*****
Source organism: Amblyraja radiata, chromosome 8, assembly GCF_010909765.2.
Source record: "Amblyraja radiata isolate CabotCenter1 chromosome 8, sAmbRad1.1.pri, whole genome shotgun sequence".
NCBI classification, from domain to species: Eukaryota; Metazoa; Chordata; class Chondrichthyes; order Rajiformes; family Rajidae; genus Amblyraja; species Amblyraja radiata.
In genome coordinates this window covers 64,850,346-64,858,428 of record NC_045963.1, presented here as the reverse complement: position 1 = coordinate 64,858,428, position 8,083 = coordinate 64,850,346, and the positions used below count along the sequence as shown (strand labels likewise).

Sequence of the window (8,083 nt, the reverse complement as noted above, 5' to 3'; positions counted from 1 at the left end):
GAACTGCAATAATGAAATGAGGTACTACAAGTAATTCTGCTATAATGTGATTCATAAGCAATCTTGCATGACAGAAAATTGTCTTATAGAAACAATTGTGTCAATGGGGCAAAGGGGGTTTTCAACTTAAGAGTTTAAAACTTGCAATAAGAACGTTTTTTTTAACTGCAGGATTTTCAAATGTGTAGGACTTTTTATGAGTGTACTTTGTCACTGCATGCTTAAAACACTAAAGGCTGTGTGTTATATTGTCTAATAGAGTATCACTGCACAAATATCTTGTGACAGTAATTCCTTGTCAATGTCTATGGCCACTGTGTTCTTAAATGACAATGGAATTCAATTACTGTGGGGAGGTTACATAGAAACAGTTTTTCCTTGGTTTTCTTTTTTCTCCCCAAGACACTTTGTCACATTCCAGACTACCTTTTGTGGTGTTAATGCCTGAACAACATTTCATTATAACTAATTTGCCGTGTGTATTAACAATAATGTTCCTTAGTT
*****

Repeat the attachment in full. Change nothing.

Source organism: Amblyraja radiata, chromosome 8, assembly GCF_010909765.2.
Source record: "Amblyraja radiata isolate CabotCenter1 chromosome 8, sAmbRad1.1.pri, whole genome shotgun sequence".
NCBI classification, from domain to species: Eukaryota; Metazoa; Chordata; class Chondrichthyes; order Rajiformes; family Rajidae; genus Amblyraja; species Amblyraja radiata.
In genome coordinates this window covers 64,850,346-64,858,428 of record NC_045963.1, presented here as the reverse complement: position 1 = coordinate 64,858,428, position 8,083 = coordinate 64,850,346, and the positions used below count along the sequence as shown (strand labels likewise).

Sequence of the window (8,083 nt, the reverse complement as noted above, 5' to 3'; positions counted from 1 at the left end):
GAACTGCAATAATGAAATGAGGTACTACAAGTAATTCTGCTATAATGTGATTCATAAGCAATCTTGCATGACAGAAAATTGTCTTATAGAAACAATTGTGTCAATGGGGCAAAGGGGGTTTTCAACTTAAGAGTTTAAAACTTGCAATAAGAACGTTTTTTTTAACTGCAGGATTTTCAAATGTGTAGGACTTTTTATGAGTGTACTTTGTCACTGCATGCTTAAAACACTAAAGGCTGTGTGTTATATTGTCTAATAGAGTATCACTGCACAAATATCTTGTGACAGTAATTCCTTGTCAATGTCTATGGCCACTGTGTTCTTAAATGACAATGGAATTCAATTACTGTGGGGAGGTTACATAGAAACAGTTTTTCCTTGGTTTTCTTTTTTCTCCCCAAGACACTTTGTCACATTCCAGACTACCTTTTGTGGTGTTAATGCCTGAACAACATTTCATTATAACTAATTTGCCGTGTGTATTAACAATAATGTTCCTTAGTT